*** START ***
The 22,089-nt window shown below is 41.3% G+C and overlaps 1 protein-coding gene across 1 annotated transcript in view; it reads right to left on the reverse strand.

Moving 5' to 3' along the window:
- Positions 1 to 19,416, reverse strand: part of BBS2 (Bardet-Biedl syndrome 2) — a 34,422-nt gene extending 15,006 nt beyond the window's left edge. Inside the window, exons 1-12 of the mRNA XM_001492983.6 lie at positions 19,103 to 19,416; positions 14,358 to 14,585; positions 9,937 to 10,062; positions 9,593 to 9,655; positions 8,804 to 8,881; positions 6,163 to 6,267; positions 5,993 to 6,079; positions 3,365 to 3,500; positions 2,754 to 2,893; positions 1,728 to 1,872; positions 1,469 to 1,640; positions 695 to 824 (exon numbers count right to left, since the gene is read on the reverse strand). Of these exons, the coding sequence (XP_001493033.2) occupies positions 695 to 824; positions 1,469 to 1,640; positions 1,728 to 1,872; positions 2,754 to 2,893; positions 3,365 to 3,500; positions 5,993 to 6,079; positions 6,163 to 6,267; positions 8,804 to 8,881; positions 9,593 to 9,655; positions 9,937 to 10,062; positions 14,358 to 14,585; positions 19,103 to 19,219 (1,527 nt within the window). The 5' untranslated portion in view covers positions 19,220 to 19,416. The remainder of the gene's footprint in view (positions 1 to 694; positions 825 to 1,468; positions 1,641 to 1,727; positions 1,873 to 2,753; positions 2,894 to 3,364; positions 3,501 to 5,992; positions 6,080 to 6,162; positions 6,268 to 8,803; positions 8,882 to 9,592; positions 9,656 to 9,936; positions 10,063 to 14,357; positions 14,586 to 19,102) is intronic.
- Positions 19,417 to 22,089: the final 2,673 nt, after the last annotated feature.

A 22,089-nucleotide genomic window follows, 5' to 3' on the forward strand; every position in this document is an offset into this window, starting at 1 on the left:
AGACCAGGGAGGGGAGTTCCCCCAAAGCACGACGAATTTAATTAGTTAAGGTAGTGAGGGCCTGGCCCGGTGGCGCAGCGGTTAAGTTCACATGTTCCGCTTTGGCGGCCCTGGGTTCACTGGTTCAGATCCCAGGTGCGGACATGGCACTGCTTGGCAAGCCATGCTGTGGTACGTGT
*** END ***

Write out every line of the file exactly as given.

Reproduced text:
The 22,089-nt window shown below is 41.3% G+C and overlaps 1 protein-coding gene across 1 annotated transcript in view; it reads right to left on the reverse strand.

Moving 5' to 3' along the window:
- Positions 1 to 19,416, reverse strand: part of BBS2 (Bardet-Biedl syndrome 2) — a 34,422-nt gene extending 15,006 nt beyond the window's left edge. Inside the window, exons 1-12 of the mRNA XM_001492983.6 lie at positions 19,103 to 19,416; positions 14,358 to 14,585; positions 9,937 to 10,062; positions 9,593 to 9,655; positions 8,804 to 8,881; positions 6,163 to 6,267; positions 5,993 to 6,079; positions 3,365 to 3,500; positions 2,754 to 2,893; positions 1,728 to 1,872; positions 1,469 to 1,640; positions 695 to 824 (exon numbers count right to left, since the gene is read on the reverse strand). Of these exons, the coding sequence (XP_001493033.2) occupies positions 695 to 824; positions 1,469 to 1,640; positions 1,728 to 1,872; positions 2,754 to 2,893; positions 3,365 to 3,500; positions 5,993 to 6,079; positions 6,163 to 6,267; positions 8,804 to 8,881; positions 9,593 to 9,655; positions 9,937 to 10,062; positions 14,358 to 14,585; positions 19,103 to 19,219 (1,527 nt within the window). The 5' untranslated portion in view covers positions 19,220 to 19,416. The remainder of the gene's footprint in view (positions 1 to 694; positions 825 to 1,468; positions 1,641 to 1,727; positions 1,873 to 2,753; positions 2,894 to 3,364; positions 3,501 to 5,992; positions 6,080 to 6,162; positions 6,268 to 8,803; positions 8,882 to 9,592; positions 9,656 to 9,936; positions 10,063 to 14,357; positions 14,586 to 19,102) is intronic.
- Positions 19,417 to 22,089: the final 2,673 nt, after the last annotated feature.

A 22,089-nucleotide genomic window follows, 5' to 3' on the forward strand; every position in this document is an offset into this window, starting at 1 on the left:
AGACCAGGGAGGGGAGTTCCCCCAAAGCACGACGAATTTAATTAGTTAAGGTAGTGAGGGCCTGGCCCGGTGGCGCAGCGGTTAAGTTCACATGTTCCGCTTTGGCGGCCCTGGGTTCACTGGTTCAGATCCCAGGTGCGGACATGGCACTGCTTGGCAAGCCATGCTGTGGTACGTGT